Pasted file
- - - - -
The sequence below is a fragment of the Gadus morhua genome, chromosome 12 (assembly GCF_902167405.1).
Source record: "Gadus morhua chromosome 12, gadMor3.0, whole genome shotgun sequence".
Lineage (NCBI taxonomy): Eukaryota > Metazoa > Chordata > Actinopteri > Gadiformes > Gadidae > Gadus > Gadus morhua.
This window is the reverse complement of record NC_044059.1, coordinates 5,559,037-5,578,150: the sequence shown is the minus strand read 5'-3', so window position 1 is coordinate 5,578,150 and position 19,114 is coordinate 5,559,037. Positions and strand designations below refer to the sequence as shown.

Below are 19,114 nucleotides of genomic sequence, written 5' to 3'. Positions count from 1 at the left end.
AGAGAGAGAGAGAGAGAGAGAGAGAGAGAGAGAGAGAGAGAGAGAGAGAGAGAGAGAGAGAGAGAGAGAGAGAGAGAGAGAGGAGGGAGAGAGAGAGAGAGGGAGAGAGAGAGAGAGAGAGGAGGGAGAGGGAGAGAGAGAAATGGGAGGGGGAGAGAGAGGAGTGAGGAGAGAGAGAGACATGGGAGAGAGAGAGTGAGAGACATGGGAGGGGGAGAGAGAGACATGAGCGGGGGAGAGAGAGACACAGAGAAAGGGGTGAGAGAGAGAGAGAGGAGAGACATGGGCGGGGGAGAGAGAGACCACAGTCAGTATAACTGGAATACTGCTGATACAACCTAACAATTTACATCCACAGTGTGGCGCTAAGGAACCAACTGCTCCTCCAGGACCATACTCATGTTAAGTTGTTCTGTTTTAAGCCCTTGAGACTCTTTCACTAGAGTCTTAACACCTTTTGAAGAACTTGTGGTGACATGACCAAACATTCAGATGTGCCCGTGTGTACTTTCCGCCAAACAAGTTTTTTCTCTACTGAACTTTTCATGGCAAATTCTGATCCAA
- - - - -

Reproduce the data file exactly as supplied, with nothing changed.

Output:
The sequence below is a fragment of the Gadus morhua genome, chromosome 12 (assembly GCF_902167405.1).
Source record: "Gadus morhua chromosome 12, gadMor3.0, whole genome shotgun sequence".
Lineage (NCBI taxonomy): Eukaryota > Metazoa > Chordata > Actinopteri > Gadiformes > Gadidae > Gadus > Gadus morhua.
This window is the reverse complement of record NC_044059.1, coordinates 5,559,037-5,578,150: the sequence shown is the minus strand read 5'-3', so window position 1 is coordinate 5,578,150 and position 19,114 is coordinate 5,559,037. Positions and strand designations below refer to the sequence as shown.

Below are 19,114 nucleotides of genomic sequence, written 5' to 3'. Positions count from 1 at the left end.
AGAGAGAGAGAGAGAGAGAGAGAGAGAGAGAGAGAGAGAGAGAGAGAGAGAGAGAGAGAGAGAGAGAGAGAGAGAGAGAGAGGAGGGAGAGAGAGAGAGAGGGAGAGAGAGAGAGAGAGAGGAGGGAGAGGGAGAGAGAGAAATGGGAGGGGGAGAGAGAGGAGTGAGGAGAGAGAGAGACATGGGAGAGAGAGAGTGAGAGACATGGGAGGGGGAGAGAGAGACATGAGCGGGGGAGAGAGAGACACAGAGAAAGGGGTGAGAGAGAGAGAGAGGAGAGACATGGGCGGGGGAGAGAGAGACCACAGTCAGTATAACTGGAATACTGCTGATACAACCTAACAATTTACATCCACAGTGTGGCGCTAAGGAACCAACTGCTCCTCCAGGACCATACTCATGTTAAGTTGTTCTGTTTTAAGCCCTTGAGACTCTTTCACTAGAGTCTTAACACCTTTTGAAGAACTTGTGGTGACATGACCAAACATTCAGATGTGCCCGTGTGTACTTTCCGCCAAACAAGTTTTTTCTCTACTGAACTTTTCATGGCAAATTCTGATCCAA